Finally, there is a fundamental difference between the Quebec and Canadian approaches. Canadian multiculturalism is a federal policy and is officially enshrined in the Canadian Multiculturalism Act. Conversely, Quebec interculturalism is not, strictly speaking, either a policy or a law.

There has, however, been some willingness shown in Quebec political circles to formalize interculturalism. A number of politicians would like a bill or a policy statement which would better define the Quebec integration model. In March 2015, before the Coalition Avenir Québec came to power, its leader, François Legault, put forward a “plan intended to give Quebec a law regarding Quebec interculturalism.” Two years later, the Quebec Liberal Party proposed the Policy on Quebec Affirmation and Canadian Relations (2017). This policy required that, among other things, Quebec adopt an official policy in this regard, in order to recognize interculturalism.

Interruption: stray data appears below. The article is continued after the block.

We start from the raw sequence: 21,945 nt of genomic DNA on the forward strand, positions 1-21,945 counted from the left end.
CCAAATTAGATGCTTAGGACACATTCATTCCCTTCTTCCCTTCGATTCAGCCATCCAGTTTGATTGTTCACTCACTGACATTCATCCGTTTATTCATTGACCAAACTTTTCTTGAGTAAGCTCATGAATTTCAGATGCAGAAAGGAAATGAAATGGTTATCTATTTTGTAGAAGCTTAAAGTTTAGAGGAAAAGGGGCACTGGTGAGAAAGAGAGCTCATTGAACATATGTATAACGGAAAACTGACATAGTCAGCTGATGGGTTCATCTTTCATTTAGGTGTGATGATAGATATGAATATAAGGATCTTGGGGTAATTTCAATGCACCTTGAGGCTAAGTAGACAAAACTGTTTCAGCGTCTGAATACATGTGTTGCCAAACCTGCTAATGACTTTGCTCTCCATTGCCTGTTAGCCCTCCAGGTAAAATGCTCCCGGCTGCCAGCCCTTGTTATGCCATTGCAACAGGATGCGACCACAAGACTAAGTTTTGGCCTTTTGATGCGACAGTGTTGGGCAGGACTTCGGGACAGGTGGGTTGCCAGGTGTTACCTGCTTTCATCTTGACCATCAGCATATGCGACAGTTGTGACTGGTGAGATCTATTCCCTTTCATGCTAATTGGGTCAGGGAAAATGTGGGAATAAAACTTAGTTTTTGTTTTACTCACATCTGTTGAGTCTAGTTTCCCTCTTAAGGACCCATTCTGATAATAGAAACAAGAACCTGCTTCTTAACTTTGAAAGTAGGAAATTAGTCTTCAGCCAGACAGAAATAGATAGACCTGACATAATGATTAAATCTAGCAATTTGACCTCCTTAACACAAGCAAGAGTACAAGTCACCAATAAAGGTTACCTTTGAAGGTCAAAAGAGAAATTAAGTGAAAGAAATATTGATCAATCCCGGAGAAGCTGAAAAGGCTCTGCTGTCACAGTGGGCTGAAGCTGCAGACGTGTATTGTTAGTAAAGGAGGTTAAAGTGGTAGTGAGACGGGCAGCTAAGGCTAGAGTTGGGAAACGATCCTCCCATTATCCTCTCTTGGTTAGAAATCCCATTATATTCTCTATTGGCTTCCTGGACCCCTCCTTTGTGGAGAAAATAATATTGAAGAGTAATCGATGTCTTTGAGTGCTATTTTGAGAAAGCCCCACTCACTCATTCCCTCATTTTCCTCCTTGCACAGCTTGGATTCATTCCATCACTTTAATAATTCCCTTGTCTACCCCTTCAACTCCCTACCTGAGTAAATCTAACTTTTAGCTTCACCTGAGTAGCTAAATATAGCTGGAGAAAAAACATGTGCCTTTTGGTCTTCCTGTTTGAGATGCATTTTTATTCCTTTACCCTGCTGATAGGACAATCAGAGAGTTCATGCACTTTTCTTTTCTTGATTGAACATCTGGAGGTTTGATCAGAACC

In summary, for a number of decades, the Quebec and Canadian governments have often expressed two different views regarding diversity and inclusion (although there is nothing to indicate that they are pursuing contradictory objectives). It must, however, be acknowledged that they prefer assigning different names to a single, identical reality. This reflects the diverging views of Quebec and Canada regarding integration which are based, in large part, on the different linguistic contexts.